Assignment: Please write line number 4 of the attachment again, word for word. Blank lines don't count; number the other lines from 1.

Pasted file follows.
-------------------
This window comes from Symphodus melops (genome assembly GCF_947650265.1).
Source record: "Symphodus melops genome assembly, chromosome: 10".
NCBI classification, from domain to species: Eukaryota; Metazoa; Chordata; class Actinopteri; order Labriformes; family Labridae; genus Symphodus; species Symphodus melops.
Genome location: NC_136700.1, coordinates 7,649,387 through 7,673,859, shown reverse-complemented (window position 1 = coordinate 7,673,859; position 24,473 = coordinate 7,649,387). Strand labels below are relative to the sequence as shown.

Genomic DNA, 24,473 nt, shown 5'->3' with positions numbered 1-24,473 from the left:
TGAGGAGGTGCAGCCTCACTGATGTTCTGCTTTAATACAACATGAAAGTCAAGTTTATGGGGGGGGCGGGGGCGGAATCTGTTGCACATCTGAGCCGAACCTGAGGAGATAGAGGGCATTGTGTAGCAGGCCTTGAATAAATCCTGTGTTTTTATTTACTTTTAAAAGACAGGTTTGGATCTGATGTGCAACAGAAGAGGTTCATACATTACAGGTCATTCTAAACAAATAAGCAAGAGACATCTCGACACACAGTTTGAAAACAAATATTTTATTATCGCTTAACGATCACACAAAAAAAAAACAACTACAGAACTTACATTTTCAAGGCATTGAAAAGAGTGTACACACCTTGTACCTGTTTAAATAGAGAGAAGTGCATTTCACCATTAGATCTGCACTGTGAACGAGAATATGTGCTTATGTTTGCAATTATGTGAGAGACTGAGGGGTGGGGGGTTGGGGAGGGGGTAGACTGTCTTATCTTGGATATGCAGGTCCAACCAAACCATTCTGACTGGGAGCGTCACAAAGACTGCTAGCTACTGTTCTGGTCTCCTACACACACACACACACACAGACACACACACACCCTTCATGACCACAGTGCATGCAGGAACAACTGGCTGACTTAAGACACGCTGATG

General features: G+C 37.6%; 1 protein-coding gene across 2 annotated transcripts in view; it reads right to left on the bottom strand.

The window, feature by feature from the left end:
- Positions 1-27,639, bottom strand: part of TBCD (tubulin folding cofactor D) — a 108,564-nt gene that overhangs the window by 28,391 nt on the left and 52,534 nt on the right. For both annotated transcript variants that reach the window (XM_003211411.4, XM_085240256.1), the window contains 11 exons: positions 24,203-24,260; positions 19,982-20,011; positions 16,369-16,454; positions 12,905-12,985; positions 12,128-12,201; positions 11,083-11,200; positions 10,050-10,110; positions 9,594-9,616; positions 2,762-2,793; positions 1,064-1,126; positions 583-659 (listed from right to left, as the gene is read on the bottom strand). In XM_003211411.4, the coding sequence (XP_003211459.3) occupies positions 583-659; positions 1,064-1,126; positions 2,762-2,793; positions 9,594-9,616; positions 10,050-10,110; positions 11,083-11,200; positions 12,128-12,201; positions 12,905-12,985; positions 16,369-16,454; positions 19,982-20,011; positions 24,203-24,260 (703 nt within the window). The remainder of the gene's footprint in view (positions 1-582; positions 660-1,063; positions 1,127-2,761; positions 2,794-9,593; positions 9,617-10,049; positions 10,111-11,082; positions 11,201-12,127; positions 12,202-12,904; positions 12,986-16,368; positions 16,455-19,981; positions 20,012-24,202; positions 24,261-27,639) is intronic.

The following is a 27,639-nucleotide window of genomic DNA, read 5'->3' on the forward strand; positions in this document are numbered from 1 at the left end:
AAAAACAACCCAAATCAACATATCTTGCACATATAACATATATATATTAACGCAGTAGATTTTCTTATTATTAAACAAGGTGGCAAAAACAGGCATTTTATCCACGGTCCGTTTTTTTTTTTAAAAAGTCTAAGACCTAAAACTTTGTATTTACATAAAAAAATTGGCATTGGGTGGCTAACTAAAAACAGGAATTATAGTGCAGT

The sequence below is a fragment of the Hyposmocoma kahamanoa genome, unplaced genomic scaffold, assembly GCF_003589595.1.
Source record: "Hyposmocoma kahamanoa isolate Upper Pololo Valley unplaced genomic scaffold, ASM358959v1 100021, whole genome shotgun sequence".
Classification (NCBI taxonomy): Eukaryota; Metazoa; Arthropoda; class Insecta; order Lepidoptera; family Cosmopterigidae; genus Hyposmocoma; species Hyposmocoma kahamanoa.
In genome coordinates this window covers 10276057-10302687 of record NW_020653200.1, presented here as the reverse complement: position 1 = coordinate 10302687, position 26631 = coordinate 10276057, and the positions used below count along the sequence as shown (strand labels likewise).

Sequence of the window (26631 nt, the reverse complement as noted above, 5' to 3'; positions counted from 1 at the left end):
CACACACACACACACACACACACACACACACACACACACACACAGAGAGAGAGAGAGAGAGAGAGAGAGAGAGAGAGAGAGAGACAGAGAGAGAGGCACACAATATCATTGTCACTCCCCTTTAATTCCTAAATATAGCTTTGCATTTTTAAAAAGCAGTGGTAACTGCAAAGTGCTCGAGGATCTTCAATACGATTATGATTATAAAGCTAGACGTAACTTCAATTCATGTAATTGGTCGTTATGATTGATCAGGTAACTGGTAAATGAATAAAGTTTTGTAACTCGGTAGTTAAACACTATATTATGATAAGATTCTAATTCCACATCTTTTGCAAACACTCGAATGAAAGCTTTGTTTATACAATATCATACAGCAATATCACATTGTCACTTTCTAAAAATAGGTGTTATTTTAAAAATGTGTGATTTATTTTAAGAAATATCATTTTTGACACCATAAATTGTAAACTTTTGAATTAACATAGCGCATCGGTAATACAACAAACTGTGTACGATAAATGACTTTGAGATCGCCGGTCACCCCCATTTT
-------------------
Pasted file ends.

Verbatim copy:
Genome location: NC_136700.1, coordinates 7,649,387 through 7,673,859, shown reverse-complemented (window position 1 = coordinate 7,673,859; position 24,473 = coordinate 7,649,387). Strand labels below are relative to the sequence as shown.